X-Men First Class explores the origins of how Charles Xavier’s team of mutants came into existence.  It can be very tricky to tell a story whose outcome we already know.  Done with no respect for continuity or lack of logic, and the audience can easily walk away feeling cheated and bored.  Luckily, Matthew Vaughn retrofits this prequel with excellent actors tweaking their respective characters with youthful cheekiness and morally ambiguous motivations.

Before they were known as Professor X and Magneto, we get a glimpse into Charles Xavier’s (James McAvoy) friendship with Erik Lensherr (Michael Fassbender) and how events unfurled to turn these men into archenemies.

Set in the 1960’s, with the Cuban Missile Crisis as backdrop, Charles and Erik help the American government recruit other mutants to stop the imminent threat of nuclear war precipitated by Sebastian Shaw (a casually cruel Kevin Bacon).  First Class combines wonderful action sequences with a fantastic plot and a mix of new and old characters from the X-Men universe.

6. Batman Begins (2005)
After a lamentable raping at the hands of Joel Schumacher, director Christopher Nolan gives the Batman franchise the proper reboot it deserved, creating "Batman Begins", a somber and decidedly more serious comic book movie.  With second class villains like Ra's Al Ghul and Scarecrow, not to mention a more believable retelling of the Batman's origins, one would think Batman Begins is a plodding and leaden affair, but nothing could be further from the truth.

With few special effects, Batman is one of the rare comic book heroes with no super powers, and as such, everything about the character is related on a human scale and within a realistic framework.  Rather than an aerodynamically phallic space age automobile, the Batmobile is a veritable tank, clunky almost in its bulky frame.  Even Bruce Wayne's alter ego goes through growing pains before he perfects his crime fighting persona.  A cape interspersed with negative charges explains his ability to glide through the air.  And as Batman wages a nightly battle with Gotham City's criminals, it's Bruce Wayne that wakes up the next morning visibly bruised and beaten.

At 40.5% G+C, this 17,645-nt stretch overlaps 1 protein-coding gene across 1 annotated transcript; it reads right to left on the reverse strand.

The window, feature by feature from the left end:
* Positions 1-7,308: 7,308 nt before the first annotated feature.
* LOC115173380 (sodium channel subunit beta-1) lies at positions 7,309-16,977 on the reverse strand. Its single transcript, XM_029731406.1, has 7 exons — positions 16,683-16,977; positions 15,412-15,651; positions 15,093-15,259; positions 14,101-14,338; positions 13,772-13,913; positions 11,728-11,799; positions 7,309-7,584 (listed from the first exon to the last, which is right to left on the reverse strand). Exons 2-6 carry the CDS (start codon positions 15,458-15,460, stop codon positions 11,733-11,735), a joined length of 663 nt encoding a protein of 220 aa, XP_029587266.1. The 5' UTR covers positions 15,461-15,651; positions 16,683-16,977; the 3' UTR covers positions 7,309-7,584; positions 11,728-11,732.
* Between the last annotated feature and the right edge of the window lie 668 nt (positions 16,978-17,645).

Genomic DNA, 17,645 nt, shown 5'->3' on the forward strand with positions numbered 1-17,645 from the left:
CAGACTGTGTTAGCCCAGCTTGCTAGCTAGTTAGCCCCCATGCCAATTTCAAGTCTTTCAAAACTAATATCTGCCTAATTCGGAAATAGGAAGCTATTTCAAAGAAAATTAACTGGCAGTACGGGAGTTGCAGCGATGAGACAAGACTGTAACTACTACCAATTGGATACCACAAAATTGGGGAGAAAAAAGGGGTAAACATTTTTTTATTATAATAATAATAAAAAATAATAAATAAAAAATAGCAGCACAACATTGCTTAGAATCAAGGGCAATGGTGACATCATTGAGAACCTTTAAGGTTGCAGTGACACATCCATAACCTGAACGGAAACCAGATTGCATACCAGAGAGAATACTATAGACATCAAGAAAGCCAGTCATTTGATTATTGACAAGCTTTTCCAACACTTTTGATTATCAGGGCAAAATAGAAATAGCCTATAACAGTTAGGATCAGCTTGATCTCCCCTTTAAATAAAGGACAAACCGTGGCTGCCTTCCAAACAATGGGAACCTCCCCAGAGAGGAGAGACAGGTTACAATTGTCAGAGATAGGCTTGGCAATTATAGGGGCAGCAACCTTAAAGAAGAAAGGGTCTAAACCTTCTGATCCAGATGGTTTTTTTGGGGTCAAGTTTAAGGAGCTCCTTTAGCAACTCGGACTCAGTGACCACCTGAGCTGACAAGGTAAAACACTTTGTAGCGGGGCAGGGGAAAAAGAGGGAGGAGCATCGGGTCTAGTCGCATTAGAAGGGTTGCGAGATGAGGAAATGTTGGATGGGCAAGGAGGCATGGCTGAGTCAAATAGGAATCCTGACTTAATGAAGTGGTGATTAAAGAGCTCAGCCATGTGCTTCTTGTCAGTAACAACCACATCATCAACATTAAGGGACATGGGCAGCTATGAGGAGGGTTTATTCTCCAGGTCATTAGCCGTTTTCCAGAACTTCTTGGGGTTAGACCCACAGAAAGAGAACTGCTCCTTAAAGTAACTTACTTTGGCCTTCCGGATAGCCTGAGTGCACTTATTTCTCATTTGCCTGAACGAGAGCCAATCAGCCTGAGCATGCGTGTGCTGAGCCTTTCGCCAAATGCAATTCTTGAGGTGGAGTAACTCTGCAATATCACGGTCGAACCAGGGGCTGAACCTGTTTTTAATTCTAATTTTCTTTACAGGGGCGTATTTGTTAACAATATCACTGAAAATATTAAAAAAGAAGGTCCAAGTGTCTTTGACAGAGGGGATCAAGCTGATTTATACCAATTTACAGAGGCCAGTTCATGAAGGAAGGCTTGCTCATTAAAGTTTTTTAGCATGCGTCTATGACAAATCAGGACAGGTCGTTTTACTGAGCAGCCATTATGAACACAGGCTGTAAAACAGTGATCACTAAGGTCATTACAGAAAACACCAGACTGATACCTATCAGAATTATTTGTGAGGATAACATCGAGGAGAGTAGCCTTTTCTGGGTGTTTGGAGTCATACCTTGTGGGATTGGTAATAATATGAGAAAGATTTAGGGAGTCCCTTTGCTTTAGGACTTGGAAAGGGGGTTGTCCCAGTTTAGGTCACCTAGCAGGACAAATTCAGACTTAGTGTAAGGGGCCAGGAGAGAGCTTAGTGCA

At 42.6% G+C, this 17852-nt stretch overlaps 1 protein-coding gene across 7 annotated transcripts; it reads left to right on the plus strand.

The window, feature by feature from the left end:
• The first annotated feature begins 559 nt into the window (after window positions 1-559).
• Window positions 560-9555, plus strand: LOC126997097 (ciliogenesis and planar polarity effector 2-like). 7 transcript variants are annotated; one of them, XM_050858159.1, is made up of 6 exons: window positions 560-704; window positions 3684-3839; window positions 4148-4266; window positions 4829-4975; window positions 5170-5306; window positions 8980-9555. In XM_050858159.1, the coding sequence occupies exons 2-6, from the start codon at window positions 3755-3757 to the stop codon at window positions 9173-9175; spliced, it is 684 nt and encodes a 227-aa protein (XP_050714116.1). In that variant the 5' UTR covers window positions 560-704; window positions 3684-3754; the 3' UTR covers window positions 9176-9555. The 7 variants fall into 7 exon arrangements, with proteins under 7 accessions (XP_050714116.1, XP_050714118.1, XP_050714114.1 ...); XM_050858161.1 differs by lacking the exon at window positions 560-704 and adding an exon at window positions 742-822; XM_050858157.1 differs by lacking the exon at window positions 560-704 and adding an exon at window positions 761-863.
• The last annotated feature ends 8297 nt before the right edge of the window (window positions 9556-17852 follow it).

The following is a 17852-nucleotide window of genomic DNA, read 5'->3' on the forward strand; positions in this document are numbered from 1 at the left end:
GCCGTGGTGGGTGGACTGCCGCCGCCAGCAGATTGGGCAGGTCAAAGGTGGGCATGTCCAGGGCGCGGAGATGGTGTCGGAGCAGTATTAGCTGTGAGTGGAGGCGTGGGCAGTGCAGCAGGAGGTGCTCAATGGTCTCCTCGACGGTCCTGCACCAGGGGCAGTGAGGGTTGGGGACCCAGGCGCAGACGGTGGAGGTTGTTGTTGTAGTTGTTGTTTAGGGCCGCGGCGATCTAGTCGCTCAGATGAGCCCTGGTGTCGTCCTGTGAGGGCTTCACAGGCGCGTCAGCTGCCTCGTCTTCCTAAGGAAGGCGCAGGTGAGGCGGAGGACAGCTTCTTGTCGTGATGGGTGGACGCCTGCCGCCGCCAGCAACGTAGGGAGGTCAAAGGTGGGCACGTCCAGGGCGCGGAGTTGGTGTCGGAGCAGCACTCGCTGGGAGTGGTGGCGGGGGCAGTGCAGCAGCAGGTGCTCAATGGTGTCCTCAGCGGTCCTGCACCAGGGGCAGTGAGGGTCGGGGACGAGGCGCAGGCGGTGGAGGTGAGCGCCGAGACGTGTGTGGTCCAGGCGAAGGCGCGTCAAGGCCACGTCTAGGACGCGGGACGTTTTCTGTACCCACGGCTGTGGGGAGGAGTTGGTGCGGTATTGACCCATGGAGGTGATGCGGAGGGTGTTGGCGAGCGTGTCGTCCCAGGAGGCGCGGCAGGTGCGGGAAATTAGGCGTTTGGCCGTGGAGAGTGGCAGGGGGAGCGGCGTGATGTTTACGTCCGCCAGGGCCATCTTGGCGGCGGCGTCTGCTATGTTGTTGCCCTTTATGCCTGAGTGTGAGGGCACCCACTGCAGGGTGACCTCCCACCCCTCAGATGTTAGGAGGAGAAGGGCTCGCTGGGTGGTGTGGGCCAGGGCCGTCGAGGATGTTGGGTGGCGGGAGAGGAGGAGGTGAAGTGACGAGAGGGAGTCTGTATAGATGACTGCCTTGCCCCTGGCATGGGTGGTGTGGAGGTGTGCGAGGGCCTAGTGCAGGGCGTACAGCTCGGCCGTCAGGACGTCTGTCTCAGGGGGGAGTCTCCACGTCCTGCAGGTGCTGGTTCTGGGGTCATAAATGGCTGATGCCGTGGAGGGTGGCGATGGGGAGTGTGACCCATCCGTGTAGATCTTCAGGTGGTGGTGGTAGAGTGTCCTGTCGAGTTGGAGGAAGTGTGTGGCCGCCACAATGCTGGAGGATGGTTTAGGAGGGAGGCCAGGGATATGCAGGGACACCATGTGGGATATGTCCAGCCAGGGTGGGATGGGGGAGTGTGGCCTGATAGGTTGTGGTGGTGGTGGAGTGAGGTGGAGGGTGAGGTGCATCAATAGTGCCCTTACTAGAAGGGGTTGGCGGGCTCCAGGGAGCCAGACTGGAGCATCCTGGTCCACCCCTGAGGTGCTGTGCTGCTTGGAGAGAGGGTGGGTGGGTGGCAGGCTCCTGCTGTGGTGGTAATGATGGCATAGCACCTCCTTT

Tenebrous, moody, and relentlessly brooding, "Batman Begins" flawlessly distills the essence of a dark, psychologically complex superhero without compromising a scintilla of great storytelling or heart stopping action.

5. Iron Man (2008)
After a heart damaged by shrapnel from a terrorist ambush, Tony Stark literally has to schlep a car battery under his arm to keep his heart from giving out.  Confident and cocksure just like its character, Iron Man is one of those movies that far exceeded my expectations.

A-list actors marvelously cast in each role (Robert Downey Jr., Gwyneth Paltrow and Jeff Bridges).

A knock out script with boldly drawn characters.


Great special effects in service of the plot rather than the other way around.

Action and drama tempered with bits of genuine, zippy humor.

And in the middle of it all, a boozing, womanizing multi-millionaire with a brazen attitude must save his own life from terrorist captives.  From this defining event, Tony Stark transforms himself into Iron Man, an all too frail human encased in a high tech, impenetrable shell of armor.  Don't let it fool you - Iron Man is all heart.

4. X-Men 2: X-Men United (2003)
Though I was never able to articulate it as a child, I enjoyed the X-Men comic books on so many different levels.  It wasn't just the idea of super powered mutants who protected a society that hated and feared them, but it was the obvious parallel it drew to the prejudice and bigotry real people experience for being regarded as different and therefore socially unacceptable.  In X-Men 2, director Bryan Singer skillfully and subtly weaves this subtext throughout the entire movie.

On the surface, X2, just as in the pages of the comic, is about a group of super beings shunned by normal society for the extraordinary abilities they possess.  Government operatives are hostile towards this new, powerful race, who many think are poised to occupy and dominate the next rung on the human evolutionary ladder.